Saturday, November 29, 2008

Kitchen Talk (1)

Advice: #1 Miscellaneous (1909)

Kitchen Economy

Cereals that have been left over from a breakfast need not be wasted.

They are excellent if fried like mush and served the next morning with syrup or honey.

Strain clear soup or consomme through a folded towel laid on a colander. Care should be taken not to squeeze it, for some of the small particles of egg used in clearing will be pushed through. Fresh fish, to be kept well over night, should be salted and laid on an earthen vessel, not placed on a board or shelf. When the fish is frying it is undesirable to cover the pan: this makes the flesh soft instead of firm but flakey. (1)

For the Luncheon

There is nothing that makes a luncheon so attractive as pretty table linen, and the centerpiece is the most important of all. It should be approximately 24 inches in diameter, plate doilies ten inches and the smaller size eight inches. The smaller ones are needed for the glasses and the bread and butter plates. Heavy, firm linen, worked with mercerized cotton not too fine, should be used. Great care should be exercised in embroidering it and especially in regard to the padded, scalloped edge: if it wears rough and shows a fringe of threads the beauty of the piece is spoiled. (1)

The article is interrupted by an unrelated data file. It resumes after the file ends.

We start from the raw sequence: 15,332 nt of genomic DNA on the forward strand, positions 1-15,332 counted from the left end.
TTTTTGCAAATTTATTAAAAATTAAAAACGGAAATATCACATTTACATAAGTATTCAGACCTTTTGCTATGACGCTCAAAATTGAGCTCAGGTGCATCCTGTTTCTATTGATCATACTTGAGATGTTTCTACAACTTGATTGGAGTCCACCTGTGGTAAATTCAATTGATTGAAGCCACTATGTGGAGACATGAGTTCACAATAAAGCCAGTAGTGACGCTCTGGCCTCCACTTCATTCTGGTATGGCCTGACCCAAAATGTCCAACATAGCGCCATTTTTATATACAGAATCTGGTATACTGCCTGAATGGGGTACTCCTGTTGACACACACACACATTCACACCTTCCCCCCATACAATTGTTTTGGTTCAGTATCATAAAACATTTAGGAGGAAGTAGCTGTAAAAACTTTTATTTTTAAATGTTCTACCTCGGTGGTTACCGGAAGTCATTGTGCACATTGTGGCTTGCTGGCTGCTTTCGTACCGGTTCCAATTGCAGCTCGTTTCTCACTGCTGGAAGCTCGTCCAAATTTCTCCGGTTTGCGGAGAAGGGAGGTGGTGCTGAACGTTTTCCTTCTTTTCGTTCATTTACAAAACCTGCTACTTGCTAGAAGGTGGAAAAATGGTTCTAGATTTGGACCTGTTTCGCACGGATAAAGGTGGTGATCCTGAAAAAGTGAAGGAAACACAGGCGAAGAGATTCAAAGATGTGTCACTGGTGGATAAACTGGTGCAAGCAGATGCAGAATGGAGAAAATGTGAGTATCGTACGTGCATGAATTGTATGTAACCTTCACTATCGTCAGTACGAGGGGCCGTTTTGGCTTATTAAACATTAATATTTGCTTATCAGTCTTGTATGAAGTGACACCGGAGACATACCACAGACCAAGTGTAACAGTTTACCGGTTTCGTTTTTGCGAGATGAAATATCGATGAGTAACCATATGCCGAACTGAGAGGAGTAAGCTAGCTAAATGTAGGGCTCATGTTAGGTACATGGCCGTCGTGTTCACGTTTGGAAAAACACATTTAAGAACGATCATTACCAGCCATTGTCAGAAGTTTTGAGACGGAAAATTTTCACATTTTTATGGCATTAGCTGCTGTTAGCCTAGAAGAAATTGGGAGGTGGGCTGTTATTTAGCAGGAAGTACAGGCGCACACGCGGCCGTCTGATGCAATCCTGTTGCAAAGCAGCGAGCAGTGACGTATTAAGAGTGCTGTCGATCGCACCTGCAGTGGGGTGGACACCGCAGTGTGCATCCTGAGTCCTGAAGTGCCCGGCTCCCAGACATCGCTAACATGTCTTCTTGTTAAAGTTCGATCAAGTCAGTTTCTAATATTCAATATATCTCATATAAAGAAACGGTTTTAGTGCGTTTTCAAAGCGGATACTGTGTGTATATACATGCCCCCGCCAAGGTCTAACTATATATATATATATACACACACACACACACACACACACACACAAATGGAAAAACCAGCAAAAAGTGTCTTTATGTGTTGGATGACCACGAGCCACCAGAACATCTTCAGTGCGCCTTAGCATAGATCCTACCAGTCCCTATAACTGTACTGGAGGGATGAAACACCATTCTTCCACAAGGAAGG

For the Cook

Always put a cauliflower in cold water, so as to draw out any insects. If salt is added to the water, it kills the insects and they are left in the vegetable. When buying nutmegs choose small ones in preference to large ones, as they have a nicer flavor. To test the quality, prick them with a needle. If they are good, the oil will instantly spread round the puncture.

To clean a porcelain kettle, fill it half full with hot water and put in a tablespoonful of powdered borax: let it boil. If this does not remove all the stains, scour with a cloth rubbed with soap and borax.

When making puddings, always beat the yolks and whites of eggs separately, and use the whites as the last ingredient. When tin moulds are used for boiling or steaming puddings, remember to grease the cover of the mould as well as the mould itself with butter. In order to get the pudding to come easily from the mould, plunge the latter in cold water for a moment. (2)

Source: (1) The Morning Examiner, (Ogden, Utah) January 10, 1909.
(2) The San Francisco Call (San Francisco, California) May 29, 1910.


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